This weekend, I saw The Past, that is not bad but it is definitely a step below A Separation, although the performances by the children and teenagers was absolutely engrossing. But I did find it a little strange that Bejo and Rahim, in a movie chiefly about their relationship, had them with so little screen-time together. The script gave them not much to go on in achieving that they could be caught up in an affair with destructive results. Also watched How I Live Now, which is only clinching my Saoirse Ronan Stan status.

December 8, 2013 | Unregistered CommenterCMG

CMG- My number one biggest regret of the year is missing Starred Up at TIFF. I've heard nothing but great words since.

December 8, 2013 | Unregistered CommenterAmir

Had a delightful musical double feature this weekend seeing FROZEN and INSIDE LLEWYN DAVIS. I've since listened to both of their terrific soundtrack a couple of times already.

Also, I obviously second your recommendation of Whedon's MUCH ADO ABOUT NOTHING. I don't know why I don't own it yet!

December 8, 2013 | Unregistered CommenterRyan T.

Amir- It was one of my favorites there, and I saw it the same day as Under the Skin that I know will be a 2014 release by A24 Films. One film that I really want distributed in 2014 is Palo Alto by Gia Coppola. It's like the best parts of latter and early Sofia mixed together into a Raymond Carver with a YA target audience. My mother was asking about it today wondering why she hasn't heard about it because it was her favorite along with Starred Up.* I kept on figuring A24 would buy it up because they did distribute The Bling Ring and Roman Coppola's awful movie with Charlie Sheen. I've never rooted for nepotism so hard in my life and yeah, I love the Coppolas and don't care about the haters.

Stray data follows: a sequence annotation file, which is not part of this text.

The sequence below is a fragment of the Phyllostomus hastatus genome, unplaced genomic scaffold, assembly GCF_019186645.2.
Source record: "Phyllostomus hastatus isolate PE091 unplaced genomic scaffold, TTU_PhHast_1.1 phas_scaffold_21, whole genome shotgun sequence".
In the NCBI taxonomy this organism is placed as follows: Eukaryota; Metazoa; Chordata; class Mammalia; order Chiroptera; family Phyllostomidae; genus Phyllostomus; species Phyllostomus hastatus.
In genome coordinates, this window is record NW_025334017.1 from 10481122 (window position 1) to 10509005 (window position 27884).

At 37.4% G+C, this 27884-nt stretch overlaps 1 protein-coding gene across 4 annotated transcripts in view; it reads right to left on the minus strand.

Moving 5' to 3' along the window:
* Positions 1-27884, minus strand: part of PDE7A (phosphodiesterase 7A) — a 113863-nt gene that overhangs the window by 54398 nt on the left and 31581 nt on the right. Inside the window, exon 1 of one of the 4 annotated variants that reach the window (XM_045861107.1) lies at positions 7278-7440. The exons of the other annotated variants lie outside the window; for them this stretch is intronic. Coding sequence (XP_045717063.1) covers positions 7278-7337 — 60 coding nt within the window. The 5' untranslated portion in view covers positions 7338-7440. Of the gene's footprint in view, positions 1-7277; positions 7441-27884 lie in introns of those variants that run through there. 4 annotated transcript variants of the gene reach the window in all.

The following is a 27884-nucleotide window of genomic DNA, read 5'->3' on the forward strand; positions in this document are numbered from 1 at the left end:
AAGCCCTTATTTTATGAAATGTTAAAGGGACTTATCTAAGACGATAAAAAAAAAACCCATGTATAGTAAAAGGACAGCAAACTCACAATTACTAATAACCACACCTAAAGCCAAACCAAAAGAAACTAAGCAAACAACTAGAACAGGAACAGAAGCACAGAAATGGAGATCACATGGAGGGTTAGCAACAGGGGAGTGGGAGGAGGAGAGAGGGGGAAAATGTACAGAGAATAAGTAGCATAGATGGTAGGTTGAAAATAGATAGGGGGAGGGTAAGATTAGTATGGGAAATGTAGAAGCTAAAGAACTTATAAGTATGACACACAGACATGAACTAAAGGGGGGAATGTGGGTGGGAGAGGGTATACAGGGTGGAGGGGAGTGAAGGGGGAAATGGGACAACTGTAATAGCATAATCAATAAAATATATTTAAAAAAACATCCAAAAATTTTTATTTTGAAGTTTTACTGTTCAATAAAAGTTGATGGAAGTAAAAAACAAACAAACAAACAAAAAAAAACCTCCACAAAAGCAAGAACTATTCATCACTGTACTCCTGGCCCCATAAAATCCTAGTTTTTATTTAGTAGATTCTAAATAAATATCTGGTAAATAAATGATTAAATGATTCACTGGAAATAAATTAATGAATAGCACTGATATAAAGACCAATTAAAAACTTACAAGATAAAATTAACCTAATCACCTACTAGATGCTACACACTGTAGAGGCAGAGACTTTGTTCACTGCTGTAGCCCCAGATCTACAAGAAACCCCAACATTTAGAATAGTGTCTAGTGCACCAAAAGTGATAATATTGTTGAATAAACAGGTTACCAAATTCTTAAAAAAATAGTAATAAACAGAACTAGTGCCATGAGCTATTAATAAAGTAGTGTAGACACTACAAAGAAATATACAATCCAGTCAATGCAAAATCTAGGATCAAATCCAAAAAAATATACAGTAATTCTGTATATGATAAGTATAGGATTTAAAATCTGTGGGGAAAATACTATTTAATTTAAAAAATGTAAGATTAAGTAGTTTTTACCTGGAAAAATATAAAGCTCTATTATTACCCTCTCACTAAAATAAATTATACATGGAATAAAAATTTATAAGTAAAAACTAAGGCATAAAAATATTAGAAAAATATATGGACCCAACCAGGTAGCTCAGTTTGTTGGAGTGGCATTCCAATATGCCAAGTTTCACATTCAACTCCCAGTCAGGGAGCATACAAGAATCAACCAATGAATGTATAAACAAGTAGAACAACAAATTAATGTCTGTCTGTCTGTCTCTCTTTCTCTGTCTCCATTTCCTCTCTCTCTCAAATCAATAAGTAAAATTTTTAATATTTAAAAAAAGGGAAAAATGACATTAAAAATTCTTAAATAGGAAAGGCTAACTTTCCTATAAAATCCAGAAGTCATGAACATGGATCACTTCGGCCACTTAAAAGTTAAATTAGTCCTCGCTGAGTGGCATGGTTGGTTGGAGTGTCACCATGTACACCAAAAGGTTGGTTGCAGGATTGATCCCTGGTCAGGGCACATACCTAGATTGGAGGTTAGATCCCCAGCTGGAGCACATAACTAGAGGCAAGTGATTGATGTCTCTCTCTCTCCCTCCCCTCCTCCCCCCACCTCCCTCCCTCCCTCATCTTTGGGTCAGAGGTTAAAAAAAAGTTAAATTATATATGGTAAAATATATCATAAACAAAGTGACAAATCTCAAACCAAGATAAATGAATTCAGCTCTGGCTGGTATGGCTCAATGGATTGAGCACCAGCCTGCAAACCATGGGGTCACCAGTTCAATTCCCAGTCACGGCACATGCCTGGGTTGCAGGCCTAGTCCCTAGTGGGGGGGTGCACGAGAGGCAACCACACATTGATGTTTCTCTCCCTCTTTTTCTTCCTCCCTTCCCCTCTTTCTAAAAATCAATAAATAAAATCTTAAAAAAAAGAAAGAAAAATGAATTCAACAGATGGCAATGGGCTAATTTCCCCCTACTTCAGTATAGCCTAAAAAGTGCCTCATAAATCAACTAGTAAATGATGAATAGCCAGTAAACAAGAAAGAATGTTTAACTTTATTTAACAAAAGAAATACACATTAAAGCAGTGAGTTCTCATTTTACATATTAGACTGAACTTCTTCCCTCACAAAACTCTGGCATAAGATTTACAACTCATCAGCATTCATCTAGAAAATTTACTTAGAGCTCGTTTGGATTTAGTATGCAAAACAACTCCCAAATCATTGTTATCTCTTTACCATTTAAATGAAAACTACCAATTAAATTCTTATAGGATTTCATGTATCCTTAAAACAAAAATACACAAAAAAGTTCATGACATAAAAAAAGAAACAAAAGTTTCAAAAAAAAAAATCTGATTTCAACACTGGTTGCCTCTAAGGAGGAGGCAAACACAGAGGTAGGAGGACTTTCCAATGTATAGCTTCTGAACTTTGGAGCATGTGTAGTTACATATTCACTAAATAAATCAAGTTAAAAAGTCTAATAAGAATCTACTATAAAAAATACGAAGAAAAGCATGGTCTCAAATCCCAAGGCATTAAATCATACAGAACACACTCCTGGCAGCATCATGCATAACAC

But back to Starred Up. What I like it how lean and tight it feels in about a 100 minute run-time. You feel like you've been with these characters, find out these little details and textures to them at the right dosage. The script works polemically as well without being too didactic. I've only seen Young Adam from David Mackenzie but I found this working in a different stratosphere.